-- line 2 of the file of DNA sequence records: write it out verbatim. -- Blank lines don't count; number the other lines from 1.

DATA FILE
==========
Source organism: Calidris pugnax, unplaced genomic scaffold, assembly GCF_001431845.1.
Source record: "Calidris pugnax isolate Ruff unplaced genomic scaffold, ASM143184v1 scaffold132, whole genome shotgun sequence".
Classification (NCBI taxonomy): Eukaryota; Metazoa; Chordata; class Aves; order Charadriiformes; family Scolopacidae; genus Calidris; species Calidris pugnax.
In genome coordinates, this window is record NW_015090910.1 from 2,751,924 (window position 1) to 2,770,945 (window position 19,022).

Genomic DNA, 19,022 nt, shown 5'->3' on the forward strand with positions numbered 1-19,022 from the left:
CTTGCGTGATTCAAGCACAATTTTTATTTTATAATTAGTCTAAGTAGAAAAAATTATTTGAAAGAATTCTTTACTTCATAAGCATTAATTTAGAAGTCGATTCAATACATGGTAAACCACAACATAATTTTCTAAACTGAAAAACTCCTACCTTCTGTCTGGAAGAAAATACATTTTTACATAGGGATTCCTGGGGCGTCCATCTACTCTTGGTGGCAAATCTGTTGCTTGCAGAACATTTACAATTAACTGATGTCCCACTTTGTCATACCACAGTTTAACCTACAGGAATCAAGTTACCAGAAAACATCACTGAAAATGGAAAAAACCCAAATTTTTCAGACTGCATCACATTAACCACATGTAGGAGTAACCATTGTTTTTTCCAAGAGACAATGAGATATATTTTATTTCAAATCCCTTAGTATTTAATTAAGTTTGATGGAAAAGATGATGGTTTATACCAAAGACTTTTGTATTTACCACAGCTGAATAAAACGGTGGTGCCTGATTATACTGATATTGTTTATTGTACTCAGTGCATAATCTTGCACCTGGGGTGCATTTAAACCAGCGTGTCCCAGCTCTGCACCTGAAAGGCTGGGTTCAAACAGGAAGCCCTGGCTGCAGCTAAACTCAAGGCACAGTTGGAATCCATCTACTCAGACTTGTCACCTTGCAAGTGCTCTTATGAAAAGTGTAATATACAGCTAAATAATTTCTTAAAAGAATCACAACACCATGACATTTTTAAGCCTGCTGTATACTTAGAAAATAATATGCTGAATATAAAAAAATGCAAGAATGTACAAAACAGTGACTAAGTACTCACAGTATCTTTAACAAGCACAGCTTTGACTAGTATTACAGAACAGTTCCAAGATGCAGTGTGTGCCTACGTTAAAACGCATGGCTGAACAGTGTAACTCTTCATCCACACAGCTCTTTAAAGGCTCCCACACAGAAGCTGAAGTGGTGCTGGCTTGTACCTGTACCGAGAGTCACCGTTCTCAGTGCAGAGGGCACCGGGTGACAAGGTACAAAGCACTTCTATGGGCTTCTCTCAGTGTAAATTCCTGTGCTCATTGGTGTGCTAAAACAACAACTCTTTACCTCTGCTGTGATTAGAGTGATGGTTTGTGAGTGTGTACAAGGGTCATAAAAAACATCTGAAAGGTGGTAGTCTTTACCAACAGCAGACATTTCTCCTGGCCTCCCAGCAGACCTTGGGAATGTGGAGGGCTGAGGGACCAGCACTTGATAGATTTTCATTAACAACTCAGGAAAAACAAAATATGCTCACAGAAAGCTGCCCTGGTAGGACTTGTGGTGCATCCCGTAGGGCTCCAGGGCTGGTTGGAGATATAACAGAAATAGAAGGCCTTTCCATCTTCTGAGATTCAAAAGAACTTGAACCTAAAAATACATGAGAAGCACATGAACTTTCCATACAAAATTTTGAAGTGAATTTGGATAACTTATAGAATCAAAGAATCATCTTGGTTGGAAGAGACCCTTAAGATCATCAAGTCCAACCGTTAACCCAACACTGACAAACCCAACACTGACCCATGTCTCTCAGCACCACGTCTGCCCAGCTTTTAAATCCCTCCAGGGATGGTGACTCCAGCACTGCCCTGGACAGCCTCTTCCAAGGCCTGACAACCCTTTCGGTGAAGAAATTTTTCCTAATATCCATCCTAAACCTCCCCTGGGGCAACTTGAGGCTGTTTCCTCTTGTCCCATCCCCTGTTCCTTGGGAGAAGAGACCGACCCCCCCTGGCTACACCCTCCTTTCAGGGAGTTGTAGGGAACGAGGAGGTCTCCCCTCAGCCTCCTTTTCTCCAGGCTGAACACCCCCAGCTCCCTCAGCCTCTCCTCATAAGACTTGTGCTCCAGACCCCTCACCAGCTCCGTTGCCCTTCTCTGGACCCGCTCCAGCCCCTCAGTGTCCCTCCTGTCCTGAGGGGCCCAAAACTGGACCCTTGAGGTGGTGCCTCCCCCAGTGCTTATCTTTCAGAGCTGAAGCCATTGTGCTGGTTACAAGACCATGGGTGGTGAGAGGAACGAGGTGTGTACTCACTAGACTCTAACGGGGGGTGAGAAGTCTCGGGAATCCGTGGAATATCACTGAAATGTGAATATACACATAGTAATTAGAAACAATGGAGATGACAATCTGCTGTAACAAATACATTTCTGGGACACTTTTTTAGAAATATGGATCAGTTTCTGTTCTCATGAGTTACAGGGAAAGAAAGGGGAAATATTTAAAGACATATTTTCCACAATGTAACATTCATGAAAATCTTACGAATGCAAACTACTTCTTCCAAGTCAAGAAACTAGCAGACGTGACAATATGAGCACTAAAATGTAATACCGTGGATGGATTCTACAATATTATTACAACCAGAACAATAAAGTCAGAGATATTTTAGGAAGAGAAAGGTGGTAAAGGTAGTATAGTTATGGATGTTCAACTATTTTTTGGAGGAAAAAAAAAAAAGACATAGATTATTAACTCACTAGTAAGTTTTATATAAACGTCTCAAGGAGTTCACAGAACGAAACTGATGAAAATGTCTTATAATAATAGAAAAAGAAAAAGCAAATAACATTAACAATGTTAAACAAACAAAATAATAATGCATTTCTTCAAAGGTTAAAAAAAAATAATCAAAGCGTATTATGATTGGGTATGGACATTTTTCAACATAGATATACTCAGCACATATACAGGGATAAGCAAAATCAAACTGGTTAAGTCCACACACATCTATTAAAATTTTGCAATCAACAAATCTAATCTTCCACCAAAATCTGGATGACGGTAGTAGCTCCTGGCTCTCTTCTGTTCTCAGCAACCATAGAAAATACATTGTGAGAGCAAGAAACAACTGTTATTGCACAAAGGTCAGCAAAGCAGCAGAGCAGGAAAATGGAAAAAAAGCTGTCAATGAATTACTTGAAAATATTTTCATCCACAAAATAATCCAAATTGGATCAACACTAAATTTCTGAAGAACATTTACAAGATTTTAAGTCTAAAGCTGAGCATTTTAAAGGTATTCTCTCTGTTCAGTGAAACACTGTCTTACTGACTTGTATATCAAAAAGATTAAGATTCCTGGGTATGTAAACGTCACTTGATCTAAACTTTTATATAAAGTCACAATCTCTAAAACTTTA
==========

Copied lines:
Source record: "Calidris pugnax isolate Ruff unplaced genomic scaffold, ASM143184v1 scaffold132, whole genome shotgun sequence".